10 ways to stimulate creativity in your career
We are now in a situation where we’re working well into our 60s or possibly well into our 70s. For most of us, working full-time means we’ll be working for longer than 50 years. The importance of stimulating creativity must be paid attention to when we’re creating the amount we do, if we are to stay healthy mentally and physically. Here are a number of ways to stimulate our creativity.
Commit, plan, act, review
The Investors in People Standard set out 4 principles, over 20 years ago, regarding what organisations and individuals needed to achieve to improve engagement and performance. The principles are commitment, planning, action and review. This is a cycle that can be continuously used because it’s a great step in assuring that you are stimulating creativity around your.
Think about new things you can try in your current job. It is hard to believe that there isn’t something new today. It might be a new discipline you choose to pursue; it might be a new skill you learn on the job or from a colleague. It might be making a connection with a new person in the organisation; it might be following up about a piece of information. It could be anything connected to our workplace and our curiosity. There is always going to be something new to stimulate us.
Read something new every day
You may want to sign up to a magazine online; you may choose to read a new research paper. It may be that your local bookshop or Amazon has something that interests you. Creativity is often sparked by reading and digesting something that makes you think differently about a certain subject. If you put yourself in a position to try, you can stimulate your creativity by absorbing new information. Old friends and our family at home are not very different to reading. Is there a stimulus that comes from them that can put something new into our heads?
Spend time with a new group of people
It could be a special interests club or society such as a reading group/book club. Alternatively, try linking up with your professional association or attending a career webinar. Carve out the chance to do something new in a different environment.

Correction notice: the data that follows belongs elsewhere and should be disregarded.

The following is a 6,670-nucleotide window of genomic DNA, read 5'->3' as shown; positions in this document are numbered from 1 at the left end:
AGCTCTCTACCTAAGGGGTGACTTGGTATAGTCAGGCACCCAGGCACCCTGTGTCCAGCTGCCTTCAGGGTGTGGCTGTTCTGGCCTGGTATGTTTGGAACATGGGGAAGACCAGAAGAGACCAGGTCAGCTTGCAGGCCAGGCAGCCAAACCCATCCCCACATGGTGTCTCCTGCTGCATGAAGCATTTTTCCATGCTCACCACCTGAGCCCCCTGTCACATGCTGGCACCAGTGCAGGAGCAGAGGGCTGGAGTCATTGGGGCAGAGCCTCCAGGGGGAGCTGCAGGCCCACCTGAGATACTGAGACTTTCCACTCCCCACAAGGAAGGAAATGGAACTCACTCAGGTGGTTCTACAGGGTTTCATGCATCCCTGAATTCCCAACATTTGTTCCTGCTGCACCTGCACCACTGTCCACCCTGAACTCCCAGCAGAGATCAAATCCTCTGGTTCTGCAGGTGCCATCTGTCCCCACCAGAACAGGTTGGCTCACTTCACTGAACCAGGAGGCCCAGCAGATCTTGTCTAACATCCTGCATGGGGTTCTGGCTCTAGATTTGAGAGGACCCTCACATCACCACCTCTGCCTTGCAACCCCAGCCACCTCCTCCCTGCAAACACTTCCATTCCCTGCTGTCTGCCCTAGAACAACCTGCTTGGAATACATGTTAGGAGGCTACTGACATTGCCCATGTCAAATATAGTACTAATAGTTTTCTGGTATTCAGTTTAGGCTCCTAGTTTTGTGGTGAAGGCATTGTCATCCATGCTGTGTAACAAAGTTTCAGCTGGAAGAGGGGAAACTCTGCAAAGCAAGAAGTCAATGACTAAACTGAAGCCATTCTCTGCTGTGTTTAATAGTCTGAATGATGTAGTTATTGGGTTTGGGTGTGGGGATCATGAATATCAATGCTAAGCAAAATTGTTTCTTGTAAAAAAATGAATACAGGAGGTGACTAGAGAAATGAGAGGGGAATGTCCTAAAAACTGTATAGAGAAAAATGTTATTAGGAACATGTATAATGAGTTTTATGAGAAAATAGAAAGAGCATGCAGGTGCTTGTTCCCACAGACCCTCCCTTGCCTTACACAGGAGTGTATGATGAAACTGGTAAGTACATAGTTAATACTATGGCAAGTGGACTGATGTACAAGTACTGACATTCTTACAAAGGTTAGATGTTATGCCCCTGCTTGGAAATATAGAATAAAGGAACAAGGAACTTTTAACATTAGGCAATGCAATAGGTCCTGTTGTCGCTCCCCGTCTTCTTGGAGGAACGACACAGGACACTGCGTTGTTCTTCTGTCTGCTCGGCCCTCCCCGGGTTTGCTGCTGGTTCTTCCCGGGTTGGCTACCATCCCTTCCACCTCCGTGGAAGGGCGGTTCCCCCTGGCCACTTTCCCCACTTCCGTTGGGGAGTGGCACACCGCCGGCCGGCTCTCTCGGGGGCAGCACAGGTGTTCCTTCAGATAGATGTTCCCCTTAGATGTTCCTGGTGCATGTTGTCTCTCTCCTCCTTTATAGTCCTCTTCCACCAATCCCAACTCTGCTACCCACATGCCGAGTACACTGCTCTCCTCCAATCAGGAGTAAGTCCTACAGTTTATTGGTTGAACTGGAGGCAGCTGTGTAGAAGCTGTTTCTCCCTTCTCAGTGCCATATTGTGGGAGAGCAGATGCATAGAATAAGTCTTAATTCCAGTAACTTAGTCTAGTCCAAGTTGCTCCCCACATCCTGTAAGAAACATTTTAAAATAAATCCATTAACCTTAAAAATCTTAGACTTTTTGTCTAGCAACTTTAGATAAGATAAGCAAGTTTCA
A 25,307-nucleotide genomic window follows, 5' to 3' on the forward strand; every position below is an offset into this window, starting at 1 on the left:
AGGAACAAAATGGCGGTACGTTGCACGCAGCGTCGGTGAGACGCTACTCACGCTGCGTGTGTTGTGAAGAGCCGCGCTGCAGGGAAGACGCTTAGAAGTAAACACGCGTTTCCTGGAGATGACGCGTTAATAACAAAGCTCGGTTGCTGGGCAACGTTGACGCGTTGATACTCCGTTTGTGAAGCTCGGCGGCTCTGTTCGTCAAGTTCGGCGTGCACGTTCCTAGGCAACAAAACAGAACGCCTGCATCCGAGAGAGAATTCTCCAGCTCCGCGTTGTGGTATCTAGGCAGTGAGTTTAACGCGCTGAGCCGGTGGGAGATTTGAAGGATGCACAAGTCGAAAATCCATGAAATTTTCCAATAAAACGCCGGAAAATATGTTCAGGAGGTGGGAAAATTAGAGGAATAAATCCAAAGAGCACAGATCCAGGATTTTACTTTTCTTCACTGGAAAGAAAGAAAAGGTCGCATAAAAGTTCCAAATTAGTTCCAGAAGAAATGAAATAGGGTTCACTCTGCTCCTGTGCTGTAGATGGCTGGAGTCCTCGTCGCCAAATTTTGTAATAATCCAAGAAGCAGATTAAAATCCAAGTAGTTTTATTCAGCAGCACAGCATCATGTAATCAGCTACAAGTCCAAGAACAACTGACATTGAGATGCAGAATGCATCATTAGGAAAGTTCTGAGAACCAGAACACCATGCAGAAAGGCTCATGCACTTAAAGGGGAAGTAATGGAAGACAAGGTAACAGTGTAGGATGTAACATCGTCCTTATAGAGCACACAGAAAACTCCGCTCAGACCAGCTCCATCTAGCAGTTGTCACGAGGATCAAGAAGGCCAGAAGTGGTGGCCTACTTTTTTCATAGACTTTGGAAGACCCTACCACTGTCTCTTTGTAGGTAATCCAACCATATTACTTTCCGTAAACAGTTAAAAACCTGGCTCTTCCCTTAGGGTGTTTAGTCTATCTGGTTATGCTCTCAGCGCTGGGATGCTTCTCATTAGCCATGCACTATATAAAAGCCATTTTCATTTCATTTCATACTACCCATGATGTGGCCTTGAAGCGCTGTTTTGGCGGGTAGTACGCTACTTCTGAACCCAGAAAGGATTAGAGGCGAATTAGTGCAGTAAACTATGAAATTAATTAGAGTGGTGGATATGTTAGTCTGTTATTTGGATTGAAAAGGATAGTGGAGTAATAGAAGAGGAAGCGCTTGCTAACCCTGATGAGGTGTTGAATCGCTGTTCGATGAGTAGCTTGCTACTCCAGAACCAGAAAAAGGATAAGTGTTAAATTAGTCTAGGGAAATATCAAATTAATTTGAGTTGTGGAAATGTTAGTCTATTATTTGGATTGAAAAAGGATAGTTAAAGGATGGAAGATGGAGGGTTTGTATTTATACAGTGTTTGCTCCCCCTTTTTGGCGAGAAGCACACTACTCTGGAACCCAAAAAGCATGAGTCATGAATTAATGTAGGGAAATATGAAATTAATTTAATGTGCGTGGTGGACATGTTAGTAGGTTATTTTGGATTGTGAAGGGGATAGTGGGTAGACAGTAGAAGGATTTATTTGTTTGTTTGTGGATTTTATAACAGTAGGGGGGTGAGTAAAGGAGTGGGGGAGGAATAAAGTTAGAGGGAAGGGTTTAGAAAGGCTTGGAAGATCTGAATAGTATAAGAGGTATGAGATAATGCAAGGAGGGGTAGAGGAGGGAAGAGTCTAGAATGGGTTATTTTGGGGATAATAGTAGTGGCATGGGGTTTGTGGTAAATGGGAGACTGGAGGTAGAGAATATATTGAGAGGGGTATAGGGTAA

One of the fundamental challenges for our career is preparing for the unexpected. A ‘what if’ scenario is always going to be predicated on the things we’ve done. What continuously learning does is allow us to answer more clearly. But we must also be able to think, ‘what could I do if I were to undertake this? What changes for me creatively? What might I need to do if that’s what I want?’ Being static takes away our ability to be creative in unexpected scenarios, whilst being proactive adds to this ability.
Look at your future in pictures
Have you ever done this, when you have identified a particular point in the future and put into pictures what the world might look like for you then? How right you are about this, only time will tell. Whether you’re looking 5 or 10 or 25 years ahead, link your ideal images back to now and identify what it is you have to do to give yourself the chance of achieving your goals.
Get into a new project
Quite often we can make it possible by getting ourselves involved in a new project at work. Sometimes these come along naturally; sometimes we might need to have a conversation with our boss to let them know that we would love the opportunity. Many times we learn technical skills such as project management from undertaking new assignments. Away from your work, you may decide to do something in a not-for-profit environment, such as a charity project. Also, learning can be a new project if we commit to it over a period of time, which requires us to be very smart and effective.
Whatever our professional area is, we need to go deeper into that subject and area of learning. We live in a world where there is intense competition for jobs and the more specialised we become in an area, the better. We have to, of course, get this right and recognise what the most valuable activities for us to do are.
Two heads are better than one
To encourage creativity in our career, we must confide in a friend, coach, or maybe more than one individual at times, depending on where we would go.
Change your mindset
Our careers are often affected by how much exploration we have in our daily lives, the interactions we have with people or the type of work we’re doing day to day. We just need to have a mindset that recognises that the opportunity to stimulate our creativity exists every day.
Simon North is the Founder of Position Ignition, one of the UK’s leading career consultancy companies.